NNSA’s Office of Material Management and Minimization (M3) manages the Molybdenum-99 (Mo-99) Program as part of its mission to minimize the use of highly enriched uranium (HEU) in civilian applications. HEU is a proliferation-sensitive material that, if diverted or stolen, could be used as a component of a nuclear weapon. The Mo-99 Program assists global Mo-99 production facilities in converting to non-HEU processes and supports the establishment of domestic supplies of Mo-99 without the use of proliferation-sensitive HEU.
The U.S. medical community depends on a reliable supply of the radioisotope Mo-99 for nuclear medical diagnostic procedures. Mo-99 and its decay product, technetium-99m (Tc-99m), are used in over 40,000 medical procedures in the United States each day to diagnose heart disease and cancer, to study organ structure and function, and to perform other important medical applications. For example, patients undergoing a common procedure—the cardiac “stress test”—likely have benefited from Tc-99m.
The majority of Mo-99 supplied to U.S. patients is currently provided by foreign producers located in Australia (ANSTO), Belgium (IRE), the Netherlands (Curium), and South Africa (NTP Radioisotopes). Historically, Mo-99 from these companies was mostly produced using HEU. With NNSA’s financial and technical assistance, three of the four major Mo-99 producers – Curium, IRE, and NTP – have converted or are in the final stages of converting to use low enriched uranium (LEU) to produce Mo-99. ANSTO, the fourth major producer, has always produced Mo-99 with LEU targets.
In 2012, Congress passed the American Medical Isotopes Production Act (AMIPA), which directed NNSA to establish a technology-neutral program to support the establishment of domestic supplies of Mo-99 without the use of HEU. NNSA has implemented this by competitively awarding 50%/50% cost-shared cooperative agreements to commercial entities and providing funds to the Department of Energy’s (DOE) National Laboratories to support development of non-HEU Mo-99 production technologies. NNSA’s collaboration with U.S. industry has achieved historic results. In November 2018, NorthStar Medical Radioisotopes began the first domestic production in nearly 30 years, utilizing a neutron capture technology with molybdenum-98 targets.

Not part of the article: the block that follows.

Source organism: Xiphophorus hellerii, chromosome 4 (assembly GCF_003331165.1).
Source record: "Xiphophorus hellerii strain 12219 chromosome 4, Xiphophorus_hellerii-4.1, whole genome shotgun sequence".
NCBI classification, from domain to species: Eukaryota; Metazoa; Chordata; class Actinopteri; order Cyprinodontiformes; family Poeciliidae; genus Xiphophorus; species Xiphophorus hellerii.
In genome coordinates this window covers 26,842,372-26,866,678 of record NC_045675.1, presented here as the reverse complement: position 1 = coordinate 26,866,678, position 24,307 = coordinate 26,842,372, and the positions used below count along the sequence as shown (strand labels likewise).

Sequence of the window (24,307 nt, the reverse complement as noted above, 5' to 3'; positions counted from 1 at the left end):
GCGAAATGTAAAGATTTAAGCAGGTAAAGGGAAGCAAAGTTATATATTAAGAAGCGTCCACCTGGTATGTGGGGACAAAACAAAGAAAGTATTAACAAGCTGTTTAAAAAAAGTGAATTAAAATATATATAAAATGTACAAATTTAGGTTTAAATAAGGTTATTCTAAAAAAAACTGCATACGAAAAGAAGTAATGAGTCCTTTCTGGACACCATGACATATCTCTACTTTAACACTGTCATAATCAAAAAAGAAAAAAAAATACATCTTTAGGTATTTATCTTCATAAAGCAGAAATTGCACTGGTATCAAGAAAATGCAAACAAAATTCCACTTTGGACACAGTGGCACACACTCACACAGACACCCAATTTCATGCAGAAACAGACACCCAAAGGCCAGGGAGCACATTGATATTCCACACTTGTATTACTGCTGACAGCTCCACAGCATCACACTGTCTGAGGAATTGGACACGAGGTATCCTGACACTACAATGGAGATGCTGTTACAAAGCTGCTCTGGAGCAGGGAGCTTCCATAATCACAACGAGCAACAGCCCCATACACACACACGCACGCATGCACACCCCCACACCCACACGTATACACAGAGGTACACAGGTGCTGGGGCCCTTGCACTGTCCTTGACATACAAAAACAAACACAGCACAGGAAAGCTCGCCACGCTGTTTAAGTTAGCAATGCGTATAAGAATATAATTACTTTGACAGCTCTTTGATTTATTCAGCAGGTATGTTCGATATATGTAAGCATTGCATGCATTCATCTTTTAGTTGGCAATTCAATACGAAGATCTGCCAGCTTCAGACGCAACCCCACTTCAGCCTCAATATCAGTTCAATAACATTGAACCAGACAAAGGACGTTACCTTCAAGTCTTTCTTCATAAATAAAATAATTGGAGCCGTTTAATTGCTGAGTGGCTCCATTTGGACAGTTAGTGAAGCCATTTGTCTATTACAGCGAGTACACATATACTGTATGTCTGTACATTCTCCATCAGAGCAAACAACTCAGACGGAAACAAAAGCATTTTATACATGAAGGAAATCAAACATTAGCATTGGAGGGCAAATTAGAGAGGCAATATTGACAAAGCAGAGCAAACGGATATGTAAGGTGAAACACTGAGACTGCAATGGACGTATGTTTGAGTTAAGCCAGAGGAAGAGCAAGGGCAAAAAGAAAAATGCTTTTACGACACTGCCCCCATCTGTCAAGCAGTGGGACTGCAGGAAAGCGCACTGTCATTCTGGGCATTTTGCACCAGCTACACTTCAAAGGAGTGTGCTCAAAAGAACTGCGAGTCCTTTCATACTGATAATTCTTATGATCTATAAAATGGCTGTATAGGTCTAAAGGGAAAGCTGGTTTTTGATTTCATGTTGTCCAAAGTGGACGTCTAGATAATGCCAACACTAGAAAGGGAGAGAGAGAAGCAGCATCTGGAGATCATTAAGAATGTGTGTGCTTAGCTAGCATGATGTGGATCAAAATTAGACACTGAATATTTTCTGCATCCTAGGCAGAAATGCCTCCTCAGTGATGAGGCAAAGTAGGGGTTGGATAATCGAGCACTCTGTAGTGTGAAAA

NNSA currently manages five cooperative agreements with four U.S. companies, all developing diverse Mo-99 production technologies:
- NorthStar Medical Radioisotopes, LLC (Beloit, Wisconsin)
- Neutron capture technology using molybdenum-98 targets
- Accelerator-based technology using molybdenum-100 targets
- SHINE Medical Technologies, LLC (Janesville, Wisconsin)
- Accelerator with fission technology to produce Mo-99 with an LEU solution target
- Niowave, Inc. (Lansing, Michigan)
- Superconducting electron linear accelerator with fission technology to produce Mo-99 with LEU targets
- Northwest Medical Isotopes (Corvallis, Oregon)
- LEU particle target fission technology
NNSA also provides funding to the National Laboratories to ensure that their technical expertise and specialized facilities are available to support the development of domestic Mo-99 technologies. All work at the National Laboratories is funded separately from the cooperative agreements and the results of the work are non-proprietary and available to the public.
Additionally, per AMIPA, NNSA and DOE’s Office of Environmental Management jointly manage the Uranium Lease and Take-Back Program (ULTB). Under this program, NNSA makes LEU available through lease contracts for the production of Mo-99 for medical uses. DOE/NNSA will take title to and be responsible for the final disposition of spent nuclear fuel and/or radioactive waste created by Mo-99 production under contracts for which DOE determines the producer does not have access to a disposal path. The ULTB Program will recover all costs associated with implementation of the program from the ULTB customers. DOE/NNSA encourages any producer interested in utilizing the ULTB program to begin discussions with DOE/NNSA at least two years in advance of needing LEU for Mo-99 production.